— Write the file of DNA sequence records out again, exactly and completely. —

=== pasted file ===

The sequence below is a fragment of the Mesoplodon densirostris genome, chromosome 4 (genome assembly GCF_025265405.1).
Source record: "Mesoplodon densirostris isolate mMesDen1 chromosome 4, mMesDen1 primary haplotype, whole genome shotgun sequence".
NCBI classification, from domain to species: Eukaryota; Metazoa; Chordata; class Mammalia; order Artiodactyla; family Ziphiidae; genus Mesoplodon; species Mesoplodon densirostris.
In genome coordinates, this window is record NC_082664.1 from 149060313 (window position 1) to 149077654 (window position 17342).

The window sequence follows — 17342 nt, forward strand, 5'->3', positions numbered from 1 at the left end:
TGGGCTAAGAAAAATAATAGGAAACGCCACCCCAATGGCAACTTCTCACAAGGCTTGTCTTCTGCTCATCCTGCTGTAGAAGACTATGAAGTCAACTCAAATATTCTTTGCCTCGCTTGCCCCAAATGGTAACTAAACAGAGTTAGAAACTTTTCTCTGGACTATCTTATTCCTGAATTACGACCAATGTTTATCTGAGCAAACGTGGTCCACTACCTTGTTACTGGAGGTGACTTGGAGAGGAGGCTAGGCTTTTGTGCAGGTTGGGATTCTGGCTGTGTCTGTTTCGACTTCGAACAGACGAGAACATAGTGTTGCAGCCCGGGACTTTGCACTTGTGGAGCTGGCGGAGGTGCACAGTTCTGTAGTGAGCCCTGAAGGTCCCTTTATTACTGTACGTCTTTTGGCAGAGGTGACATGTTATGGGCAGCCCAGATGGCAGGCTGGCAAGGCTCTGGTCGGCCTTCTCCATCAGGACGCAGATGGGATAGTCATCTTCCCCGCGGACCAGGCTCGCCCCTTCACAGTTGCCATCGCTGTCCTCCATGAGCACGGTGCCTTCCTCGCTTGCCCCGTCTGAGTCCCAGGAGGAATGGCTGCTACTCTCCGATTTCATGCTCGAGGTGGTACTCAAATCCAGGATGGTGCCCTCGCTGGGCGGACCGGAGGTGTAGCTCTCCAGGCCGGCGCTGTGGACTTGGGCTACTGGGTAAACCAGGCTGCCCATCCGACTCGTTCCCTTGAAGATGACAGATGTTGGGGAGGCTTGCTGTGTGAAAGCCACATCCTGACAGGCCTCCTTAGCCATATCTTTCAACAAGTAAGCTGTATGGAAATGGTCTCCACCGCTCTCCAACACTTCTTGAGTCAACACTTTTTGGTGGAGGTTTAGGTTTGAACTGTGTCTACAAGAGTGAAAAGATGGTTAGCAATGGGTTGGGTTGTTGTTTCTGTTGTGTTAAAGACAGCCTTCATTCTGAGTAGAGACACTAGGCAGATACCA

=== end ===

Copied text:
The sequence below is a fragment of the Mesoplodon densirostris genome, chromosome 4 (genome assembly GCF_025265405.1).
Source record: "Mesoplodon densirostris isolate mMesDen1 chromosome 4, mMesDen1 primary haplotype, whole genome shotgun sequence".
NCBI classification, from domain to species: Eukaryota; Metazoa; Chordata; class Mammalia; order Artiodactyla; family Ziphiidae; genus Mesoplodon; species Mesoplodon densirostris.
In genome coordinates, this window is record NC_082664.1 from 149060313 (window position 1) to 149077654 (window position 17342).

The window sequence follows — 17342 nt, forward strand, 5'->3', positions numbered from 1 at the left end:
TGGGCTAAGAAAAATAATAGGAAACGCCACCCCAATGGCAACTTCTCACAAGGCTTGTCTTCTGCTCATCCTGCTGTAGAAGACTATGAAGTCAACTCAAATATTCTTTGCCTCGCTTGCCCCAAATGGTAACTAAACAGAGTTAGAAACTTTTCTCTGGACTATCTTATTCCTGAATTACGACCAATGTTTATCTGAGCAAACGTGGTCCACTACCTTGTTACTGGAGGTGACTTGGAGAGGAGGCTAGGCTTTTGTGCAGGTTGGGATTCTGGCTGTGTCTGTTTCGACTTCGAACAGACGAGAACATAGTGTTGCAGCCCGGGACTTTGCACTTGTGGAGCTGGCGGAGGTGCACAGTTCTGTAGTGAGCCCTGAAGGTCCCTTTATTACTGTACGTCTTTTGGCAGAGGTGACATGTTATGGGCAGCCCAGATGGCAGGCTGGCAAGGCTCTGGTCGGCCTTCTCCATCAGGACGCAGATGGGATAGTCATCTTCCCCGCGGACCAGGCTCGCCCCTTCACAGTTGCCATCGCTGTCCTCCATGAGCACGGTGCCTTCCTCGCTTGCCCCGTCTGAGTCCCAGGAGGAATGGCTGCTACTCTCCGATTTCATGCTCGAGGTGGTACTCAAATCCAGGATGGTGCCCTCGCTGGGCGGACCGGAGGTGTAGCTCTCCAGGCCGGCGCTGTGGACTTGGGCTACTGGGTAAACCAGGCTGCCCATCCGACTCGTTCCCTTGAAGATGACAGATGTTGGGGAGGCTTGCTGTGTGAAAGCCACATCCTGACAGGCCTCCTTAGCCATATCTTTCAACAAGTAAGCTGTATGGAAATGGTCTCCACCGCTCTCCAACACTTCTTGAGTCAACACTTTTTGGTGGAGGTTTAGGTTTGAACTGTGTCTACAAGAGTGAAAAGATGGTTAGCAATGGGTTGGGTTGTTGTTTCTGTTGTGTTAAAGACAGCCTTCATTCTGAGTAGAGACACTAGGCAGATACCA